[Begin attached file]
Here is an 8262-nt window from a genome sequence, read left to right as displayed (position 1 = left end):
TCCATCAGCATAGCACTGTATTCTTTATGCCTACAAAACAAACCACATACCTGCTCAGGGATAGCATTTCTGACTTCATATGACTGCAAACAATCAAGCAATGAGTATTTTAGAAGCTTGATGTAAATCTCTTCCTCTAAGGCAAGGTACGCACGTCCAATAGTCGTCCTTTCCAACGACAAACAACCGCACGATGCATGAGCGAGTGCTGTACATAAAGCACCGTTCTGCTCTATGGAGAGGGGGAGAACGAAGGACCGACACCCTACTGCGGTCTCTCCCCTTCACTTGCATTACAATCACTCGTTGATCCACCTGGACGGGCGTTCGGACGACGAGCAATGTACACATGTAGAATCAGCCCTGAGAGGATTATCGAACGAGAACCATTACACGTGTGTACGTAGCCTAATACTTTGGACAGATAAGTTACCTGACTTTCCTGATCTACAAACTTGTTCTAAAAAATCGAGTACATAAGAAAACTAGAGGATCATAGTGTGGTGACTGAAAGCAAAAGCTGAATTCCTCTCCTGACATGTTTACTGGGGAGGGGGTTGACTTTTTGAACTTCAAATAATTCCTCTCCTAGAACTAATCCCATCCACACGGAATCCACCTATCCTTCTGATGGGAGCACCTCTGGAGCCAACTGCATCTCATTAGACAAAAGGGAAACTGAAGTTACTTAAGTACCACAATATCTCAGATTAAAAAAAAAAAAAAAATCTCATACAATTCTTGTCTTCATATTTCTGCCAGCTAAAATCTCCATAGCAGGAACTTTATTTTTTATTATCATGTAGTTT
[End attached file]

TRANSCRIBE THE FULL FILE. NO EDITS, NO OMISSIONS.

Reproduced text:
Here is an 8262-nt window from a genome sequence, read left to right as displayed (position 1 = left end):
TCCATCAGCATAGCACTGTATTCTTTATGCCTACAAAACAAACCACATACCTGCTCAGGGATAGCATTTCTGACTTCATATGACTGCAAACAATCAAGCAATGAGTATTTTAGAAGCTTGATGTAAATCTCTTCCTCTAAGGCAAGGTACGCACGTCCAATAGTCGTCCTTTCCAACGACAAACAACCGCACGATGCATGAGCGAGTGCTGTACATAAAGCACCGTTCTGCTCTATGGAGAGGGGGAGAACGAAGGACCGACACCCTACTGCGGTCTCTCCCCTTCACTTGCATTACAATCACTCGTTGATCCACCTGGACGGGCGTTCGGACGACGAGCAATGTACACATGTAGAATCAGCCCTGAGAGGATTATCGAACGAGAACCATTACACGTGTGTACGTAGCCTAATACTTTGGACAGATAAGTTACCTGACTTTCCTGATCTACAAACTTGTTCTAAAAAATCGAGTACATAAGAAAACTAGAGGATCATAGTGTGGTGACTGAAAGCAAAAGCTGAATTCCTCTCCTGACATGTTTACTGGGGAGGGGGTTGACTTTTTGAACTTCAAATAATTCCTCTCCTAGAACTAATCCCATCCACACGGAATCCACCTATCCTTCTGATGGGAGCACCTCTGGAGCCAACTGCATCTCATTAGACAAAAGGGAAACTGAAGTTACTTAAGTACCACAATATCTCAGATTAAAAAAAAAAAAAAAATCTCATACAATTCTTGTCTTCATATTTCTGCCAGCTAAAATCTCCATAGCAGGAACTTTATTTTTTATTATCATGTAGTTT